A complaint should only be dismissed if, accepting as true all of the allegations in the amended complaint, plaintiff has not pled enough facts to state a claim to relief that is plausible on its face. See Bell Atlantic Corp. v. Twombly, 550 U.S. 544, 561 (2007). “Determining whether a complaint states a plausible claim for relief will . . . be a context-specific task that requires the reviewing court to draw on its judicial experience and common sense.” Iqbal, 556 U.S. at 663-664.

“In considering a Rule 12(b)(6) motion, we must be mindful that federal courts require notice pleading, as opposed to the heightened standard of fact pleading.” Hellmann v. Kercher, No. 07-1373, 2008 WL 1969311 at * 3 (W.D. Pa. May 5, 2008) (Lancaster, J.). Federal Rule of Civil Procedure 8 "requires only a ‘short and plain statement of the claim showing that the pleader is entitled to relief, ' in order to 'give the defendant fair notice of what the…claim is and the grounds on which it rests.'" Twombly, 550 U.S. at 554 (quoting Conley v. Gibson, 355 U.S. 41, 47 (1957)). However, even under this lower notice pleading standard, a plaintiff must do more than recite the elements of a cause of action, and then make a blanket assertion of an entitlement to relief. See Hellmann, 2008 WL 1969311 at *3. Instead, a plaintiff must make a factual showing of his entitlement to relief by alleging sufficient facts that, when taken as true, suggest the required elements of a particular legal theory. See Twombly, 550 U.S. at 561. “[W]here the well-pleaded facts do not permit the court to infer more than the mere possibility of misconduct, the complaint has alleged - - but it has not “shown” - - “that the pleader is entitled to relief.” Iqbal, 556 U.S. at 679 (quoting Fed.R.Civ.P. 8(a)).

The failure-to-state-a-claim standard of Rule 12(b)(6) “streamlines litigation by dispensing with needless discovery and factfinding.” Neitzke v. Williams, 490 U.S. 319, 326-27 (1989). A court may dismiss a claim under Rule 12(b)(6) where there is a “dispositive issue of law.” Id. at 326. If it is beyond a doubt that the non-moving party can prove no set of facts in support of its allegations, then a claim must be dismissed “without regard to whether it is based on an outlandish legal theory or on a close but ultimately unavailing one.” Id. at 327.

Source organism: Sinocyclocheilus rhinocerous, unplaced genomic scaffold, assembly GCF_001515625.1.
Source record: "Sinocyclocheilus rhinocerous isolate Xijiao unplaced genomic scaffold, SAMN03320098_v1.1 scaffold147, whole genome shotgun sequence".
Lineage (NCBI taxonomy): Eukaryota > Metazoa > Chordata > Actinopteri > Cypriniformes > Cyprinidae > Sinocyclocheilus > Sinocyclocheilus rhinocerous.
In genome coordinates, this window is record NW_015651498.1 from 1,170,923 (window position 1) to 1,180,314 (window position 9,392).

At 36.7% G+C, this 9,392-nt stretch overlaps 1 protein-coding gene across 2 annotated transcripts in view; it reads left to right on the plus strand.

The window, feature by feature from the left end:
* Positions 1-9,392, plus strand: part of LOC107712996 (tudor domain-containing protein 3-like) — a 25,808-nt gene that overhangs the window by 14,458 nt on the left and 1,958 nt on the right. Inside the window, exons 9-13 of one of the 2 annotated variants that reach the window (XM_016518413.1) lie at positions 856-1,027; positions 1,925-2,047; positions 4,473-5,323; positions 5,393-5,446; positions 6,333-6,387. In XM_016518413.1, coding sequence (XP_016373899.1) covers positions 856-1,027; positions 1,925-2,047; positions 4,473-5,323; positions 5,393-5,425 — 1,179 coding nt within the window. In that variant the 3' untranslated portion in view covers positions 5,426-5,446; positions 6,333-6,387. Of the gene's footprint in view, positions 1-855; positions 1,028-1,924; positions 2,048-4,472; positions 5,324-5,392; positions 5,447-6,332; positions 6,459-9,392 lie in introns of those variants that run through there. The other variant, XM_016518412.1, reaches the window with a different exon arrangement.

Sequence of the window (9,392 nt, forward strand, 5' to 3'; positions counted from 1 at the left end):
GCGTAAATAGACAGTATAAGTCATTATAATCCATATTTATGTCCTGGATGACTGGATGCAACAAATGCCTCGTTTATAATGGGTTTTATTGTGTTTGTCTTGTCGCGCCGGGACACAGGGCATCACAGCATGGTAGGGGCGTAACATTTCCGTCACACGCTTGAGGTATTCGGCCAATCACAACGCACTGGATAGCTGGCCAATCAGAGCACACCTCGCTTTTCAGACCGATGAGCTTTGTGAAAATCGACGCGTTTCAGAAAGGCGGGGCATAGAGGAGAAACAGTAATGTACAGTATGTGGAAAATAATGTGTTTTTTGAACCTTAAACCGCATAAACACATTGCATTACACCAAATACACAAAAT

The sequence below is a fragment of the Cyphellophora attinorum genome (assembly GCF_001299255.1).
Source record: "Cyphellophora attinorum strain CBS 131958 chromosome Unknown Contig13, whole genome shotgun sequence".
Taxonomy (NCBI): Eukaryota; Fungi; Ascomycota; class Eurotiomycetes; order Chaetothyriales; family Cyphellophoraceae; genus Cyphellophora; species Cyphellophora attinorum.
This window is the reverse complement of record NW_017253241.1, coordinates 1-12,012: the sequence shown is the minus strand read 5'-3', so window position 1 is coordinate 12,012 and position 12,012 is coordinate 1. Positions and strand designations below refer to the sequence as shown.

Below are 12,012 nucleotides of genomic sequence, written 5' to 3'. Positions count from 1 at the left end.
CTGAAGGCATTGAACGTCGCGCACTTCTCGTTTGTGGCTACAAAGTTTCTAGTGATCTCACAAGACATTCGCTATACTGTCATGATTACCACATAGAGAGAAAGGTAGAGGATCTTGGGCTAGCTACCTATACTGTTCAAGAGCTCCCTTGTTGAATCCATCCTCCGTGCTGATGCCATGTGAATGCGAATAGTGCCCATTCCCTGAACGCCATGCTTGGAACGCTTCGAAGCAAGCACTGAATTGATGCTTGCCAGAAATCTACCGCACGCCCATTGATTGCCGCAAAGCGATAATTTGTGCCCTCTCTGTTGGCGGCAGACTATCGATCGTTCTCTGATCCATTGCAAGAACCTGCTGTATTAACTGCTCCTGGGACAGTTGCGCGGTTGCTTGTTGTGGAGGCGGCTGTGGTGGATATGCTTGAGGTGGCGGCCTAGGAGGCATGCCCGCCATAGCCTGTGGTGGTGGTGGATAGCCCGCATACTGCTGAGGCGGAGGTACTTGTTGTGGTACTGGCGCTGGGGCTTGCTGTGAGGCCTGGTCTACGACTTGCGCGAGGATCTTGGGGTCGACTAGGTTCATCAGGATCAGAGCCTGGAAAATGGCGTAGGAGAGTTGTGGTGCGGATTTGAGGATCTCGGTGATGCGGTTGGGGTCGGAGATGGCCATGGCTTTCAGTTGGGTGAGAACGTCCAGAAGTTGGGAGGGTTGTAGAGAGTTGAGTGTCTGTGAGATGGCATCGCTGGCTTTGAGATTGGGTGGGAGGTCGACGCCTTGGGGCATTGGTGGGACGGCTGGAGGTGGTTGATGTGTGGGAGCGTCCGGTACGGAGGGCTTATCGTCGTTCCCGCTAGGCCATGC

A. Count IV Failure to Supervise

Magistrate Judge Blewitt recommended that this Court dismiss Count IV failure to supervise as against Defendants Weavering, Dittsworth, and Fagan on the basis that the allegations in Plaintiff’s complaint failed to sufficiently show that they were personally involved in the incident at issue and were deliberately indifferent to Plaintiff’s safety. Rather, he elaborates, Plaintiff’s allegations against these three defendants amount to nothing more than liability predicated on a theory of respondeat superior, which is not an adequate basis of liability in a civil rights action. He recommended, however, that Plaintiff be given leave to amend to assert some personal involvement on the part of these Defendants.

Plaintiff objects to Magistrate Judge Blewitt’s recommendation of dismissal of this claim. He argues a recent decision by the United States Court of Appeals for the Third Circuit, Barkes v. Fist Corr. Med., Inc., 766 F.3d 307 (3d Cir. 2014), for the proposition that he has met the pleading standard for supervisory liability. The supervisory Defendants counter that Plaintiff cannot prove that they were deliberately indifferent to Plaintiff’s safety because his single incident is insufficient to satisfy the objective substantial risk of harm element and there is no basis to believe that they subjectively knew of and disregarded an excessive risk to Plaintiff’s safety because they were not working that day.

As Plaintiff points out, Magistrate Judge Blewitt’s report and recommendation failed to address the ways in which Barkes clarified Third Circuit law in the aftermath of the United States Supreme Court decision in Ashcroft v. Iqbal, 556 U.S. 662 (2009). It is true, as Magistrate Judge Blewitt acknowledged and Defendants argue, that government officials may not be held liable for the unconstitutional actions of their subordinates on a theory of respondeat superior. See Iqbal, 556 U.S. at 676. It was on this principle that Magistrate Judge Blewitt founded his analysis. In doing so, Magistrate Judge Blewitt unfortunately failed to recognize the myriad of ways in which Plaintiff had alleged that Dittsworth, Weavering, and Fagan, through their own individual actions, had violated his constitutional rights.

To that end, Barkes reiterated that there are two general ways in which a supervisor-defendant can be held liable for the unconstitutional actions and conduct of their subordinates. Barkes, 776 F.3d at 316. The first is a direct liability theory, including a theory of knowledge and acquiescence, and the second is policy or practice liability, including a theory based on failure to supervise. In his complaint, Plaintiff specified only a failure to supervise claim in Count IV. However, throughout the complaint he utilizes language of knowledge and acquiescence. Consequently, the Court will address both theories as they apply to Plaintiff’s allegations.

1. Knowledge and Acquiescence